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Forced to flee the Nazis as a baby, this Ukrainian Holocaust survivor runs away from home again

A yellow ambulance arrives and 82-year-old Margaryta Zatuchna, slim built with thick round glasses and an endless smile, gets out. She gets two bouquets of roses, one orange and one white.

She tilts her head slightly and takes deep breaths to sniff each bundle. Finally she is safe.

Born in the northeastern Ukrainian city of Kharkiv in January 1940, Margaryta’s life began when Adolf Hitler ordered the annihilation of Jewish communities across Europe.

Margaryta Zatuchna pictured with her mother in 1940.

Days before the Nazis invaded her hometown in October 1941, she and her family were evacuated from the then Soviet turbine factory where her father worked to a village in the Ural Mountains, now part of Russia.

“His factory was evacuated east with all the equipment,” she said, adding that she and her mother also left.

Between 1941 and 1943, workers at the plant switched from making turbines to making mortars and repairing tanks for Soviet troops, she said.

“We were taken to a small village with small huts, at the end there was a forest,” she recalls. “Sometimes wolves came to us, but the little children didn’t understand the danger.”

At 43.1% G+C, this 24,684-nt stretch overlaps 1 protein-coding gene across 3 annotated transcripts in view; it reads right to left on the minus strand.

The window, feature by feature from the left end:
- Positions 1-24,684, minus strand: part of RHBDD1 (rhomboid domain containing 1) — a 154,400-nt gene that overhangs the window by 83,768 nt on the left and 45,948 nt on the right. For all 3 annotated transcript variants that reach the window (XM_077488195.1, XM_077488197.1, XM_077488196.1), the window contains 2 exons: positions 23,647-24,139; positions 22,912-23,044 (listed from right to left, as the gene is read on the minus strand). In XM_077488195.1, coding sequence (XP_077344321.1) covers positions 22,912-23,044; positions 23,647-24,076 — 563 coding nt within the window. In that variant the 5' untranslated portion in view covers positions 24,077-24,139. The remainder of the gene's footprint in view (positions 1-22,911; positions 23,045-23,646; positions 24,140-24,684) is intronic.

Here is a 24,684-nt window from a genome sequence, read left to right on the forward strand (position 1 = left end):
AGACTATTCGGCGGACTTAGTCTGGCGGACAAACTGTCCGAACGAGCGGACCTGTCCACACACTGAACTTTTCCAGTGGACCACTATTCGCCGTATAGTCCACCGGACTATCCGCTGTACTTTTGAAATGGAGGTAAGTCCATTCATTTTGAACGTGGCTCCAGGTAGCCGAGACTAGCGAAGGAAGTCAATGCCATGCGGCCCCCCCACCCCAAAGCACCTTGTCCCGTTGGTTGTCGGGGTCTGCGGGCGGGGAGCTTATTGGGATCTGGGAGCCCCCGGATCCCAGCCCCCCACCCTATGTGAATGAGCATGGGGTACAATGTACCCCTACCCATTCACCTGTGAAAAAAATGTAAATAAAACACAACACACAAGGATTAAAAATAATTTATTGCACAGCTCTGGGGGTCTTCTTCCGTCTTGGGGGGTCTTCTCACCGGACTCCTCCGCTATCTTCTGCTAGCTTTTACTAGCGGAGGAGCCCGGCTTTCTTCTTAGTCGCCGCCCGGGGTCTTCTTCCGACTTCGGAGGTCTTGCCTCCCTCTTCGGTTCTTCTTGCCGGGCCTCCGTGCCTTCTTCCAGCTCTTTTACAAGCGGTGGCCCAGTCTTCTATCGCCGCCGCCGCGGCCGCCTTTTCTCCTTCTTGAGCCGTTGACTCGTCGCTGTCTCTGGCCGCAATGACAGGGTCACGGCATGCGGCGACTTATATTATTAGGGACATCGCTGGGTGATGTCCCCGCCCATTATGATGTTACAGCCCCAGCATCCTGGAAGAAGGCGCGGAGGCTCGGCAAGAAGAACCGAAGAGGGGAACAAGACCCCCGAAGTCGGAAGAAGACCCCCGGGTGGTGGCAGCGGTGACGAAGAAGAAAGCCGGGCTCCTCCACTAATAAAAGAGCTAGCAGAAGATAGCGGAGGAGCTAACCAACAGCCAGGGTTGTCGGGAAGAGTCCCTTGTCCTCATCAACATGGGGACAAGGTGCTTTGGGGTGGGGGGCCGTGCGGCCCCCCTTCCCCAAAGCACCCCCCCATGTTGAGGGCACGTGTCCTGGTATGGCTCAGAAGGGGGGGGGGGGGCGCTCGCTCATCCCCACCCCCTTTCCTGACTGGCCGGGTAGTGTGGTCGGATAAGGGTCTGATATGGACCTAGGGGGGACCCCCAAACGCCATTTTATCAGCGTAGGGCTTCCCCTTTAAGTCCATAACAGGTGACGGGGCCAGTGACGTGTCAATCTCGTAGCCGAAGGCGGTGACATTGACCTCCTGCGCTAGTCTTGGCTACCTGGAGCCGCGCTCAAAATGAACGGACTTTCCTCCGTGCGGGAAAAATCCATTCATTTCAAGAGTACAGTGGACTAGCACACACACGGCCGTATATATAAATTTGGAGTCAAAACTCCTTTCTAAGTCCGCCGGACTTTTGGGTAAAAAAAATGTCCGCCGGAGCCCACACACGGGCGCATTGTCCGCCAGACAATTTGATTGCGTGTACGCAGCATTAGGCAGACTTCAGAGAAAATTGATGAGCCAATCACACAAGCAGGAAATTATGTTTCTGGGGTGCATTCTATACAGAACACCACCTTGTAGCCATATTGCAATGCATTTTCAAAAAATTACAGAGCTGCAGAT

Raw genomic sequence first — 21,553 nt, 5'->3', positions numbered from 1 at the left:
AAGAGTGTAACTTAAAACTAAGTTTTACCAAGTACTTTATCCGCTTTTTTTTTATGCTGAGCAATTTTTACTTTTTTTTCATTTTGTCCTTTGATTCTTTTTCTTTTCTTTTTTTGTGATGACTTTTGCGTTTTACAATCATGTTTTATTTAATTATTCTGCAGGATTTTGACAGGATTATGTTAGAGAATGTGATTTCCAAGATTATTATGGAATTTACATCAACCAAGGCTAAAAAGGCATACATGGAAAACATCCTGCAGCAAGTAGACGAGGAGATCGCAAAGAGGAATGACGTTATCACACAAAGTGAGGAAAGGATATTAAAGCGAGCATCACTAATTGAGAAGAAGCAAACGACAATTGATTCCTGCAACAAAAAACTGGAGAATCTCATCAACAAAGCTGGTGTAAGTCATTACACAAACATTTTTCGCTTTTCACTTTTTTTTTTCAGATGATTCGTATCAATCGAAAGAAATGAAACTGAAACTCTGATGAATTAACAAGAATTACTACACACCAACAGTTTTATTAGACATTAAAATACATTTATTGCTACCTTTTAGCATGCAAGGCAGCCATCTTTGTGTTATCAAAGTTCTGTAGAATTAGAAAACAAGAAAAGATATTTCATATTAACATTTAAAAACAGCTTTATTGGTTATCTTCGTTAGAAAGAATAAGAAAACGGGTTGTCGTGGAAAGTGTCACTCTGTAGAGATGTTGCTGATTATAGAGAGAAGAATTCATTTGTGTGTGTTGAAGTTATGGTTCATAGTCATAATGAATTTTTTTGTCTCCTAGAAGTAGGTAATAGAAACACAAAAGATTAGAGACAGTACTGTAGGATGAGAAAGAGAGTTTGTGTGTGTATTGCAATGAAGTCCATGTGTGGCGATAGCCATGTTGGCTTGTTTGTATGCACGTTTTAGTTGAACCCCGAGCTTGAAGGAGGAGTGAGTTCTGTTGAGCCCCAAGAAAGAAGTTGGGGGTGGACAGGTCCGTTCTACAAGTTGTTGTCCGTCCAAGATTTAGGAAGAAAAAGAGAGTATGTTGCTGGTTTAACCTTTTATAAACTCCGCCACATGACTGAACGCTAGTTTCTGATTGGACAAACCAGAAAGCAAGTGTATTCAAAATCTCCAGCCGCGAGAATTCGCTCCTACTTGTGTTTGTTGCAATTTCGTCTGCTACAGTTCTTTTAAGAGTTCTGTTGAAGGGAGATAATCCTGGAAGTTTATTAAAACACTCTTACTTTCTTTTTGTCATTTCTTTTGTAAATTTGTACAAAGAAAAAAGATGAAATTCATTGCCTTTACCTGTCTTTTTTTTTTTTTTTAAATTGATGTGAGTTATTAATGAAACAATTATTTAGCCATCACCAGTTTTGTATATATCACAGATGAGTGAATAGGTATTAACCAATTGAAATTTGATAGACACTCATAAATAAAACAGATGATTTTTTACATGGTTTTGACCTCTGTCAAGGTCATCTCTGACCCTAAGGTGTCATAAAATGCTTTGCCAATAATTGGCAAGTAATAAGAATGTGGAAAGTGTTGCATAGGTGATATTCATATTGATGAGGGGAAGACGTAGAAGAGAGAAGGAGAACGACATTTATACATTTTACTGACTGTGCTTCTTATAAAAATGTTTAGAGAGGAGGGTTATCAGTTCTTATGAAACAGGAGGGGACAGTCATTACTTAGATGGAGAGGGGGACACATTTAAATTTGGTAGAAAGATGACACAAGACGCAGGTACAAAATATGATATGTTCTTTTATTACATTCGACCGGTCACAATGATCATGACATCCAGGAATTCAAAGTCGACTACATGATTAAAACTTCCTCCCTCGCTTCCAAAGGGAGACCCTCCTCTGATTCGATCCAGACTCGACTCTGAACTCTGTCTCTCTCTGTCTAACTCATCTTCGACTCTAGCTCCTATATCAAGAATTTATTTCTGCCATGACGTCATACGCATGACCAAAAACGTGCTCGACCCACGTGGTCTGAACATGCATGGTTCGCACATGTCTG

During the same period, the Nazis rounded up and murdered an estimated 16,000 Jews in Kharkiv. Many were shot at close range or driven into mass graves and left to die.

After the Red Army regained control of the city in 1943, Margaryta returned to Kharkiv with her family and grew up under Soviet rule.

She finished her university education and became an engineer, married and had a son. She later divorced and in her forties remarried Valerii Verbitski, whom she described as a “good man”.

Her life was simple and peaceful.

Margaryta arrives from her hometown in Lviv in western Ukraine after a long journey across the country.

“Explosion After Explosion”

That peace lasted until February 24, when Russian forces launched an unprovoked attack on Ukraine, tearing through its city, shelling neighborhoods, blowing up a government building and encircling Kharkiv’s estimated 1.4 million residents.

“There was no water or electricity, we couldn’t buy food. It became impossible to live,” she said. “The air raid sirens never stopped, there was one explosion after another. A real war.”

weeks from indiscriminate shelling by Russian forces terrorized the residents of Kharkiv. Tens of thousands have now fled Ukraine’s second-largest city at moments when rare and unreliable evacuation corridors have been agreed.
A photo taken about 25 years ago shows Margaryta Zatuchna with her family. She is pictured in the second row, fourth from left, wearing glasses and a pink blouse. To her right is her late husband Valerii.

At first, Margaryta chose to stay and care for her now frail and ailing husband while leaning on the support of a generous neighbor. But the fighting was getting closer and closer to their homeland.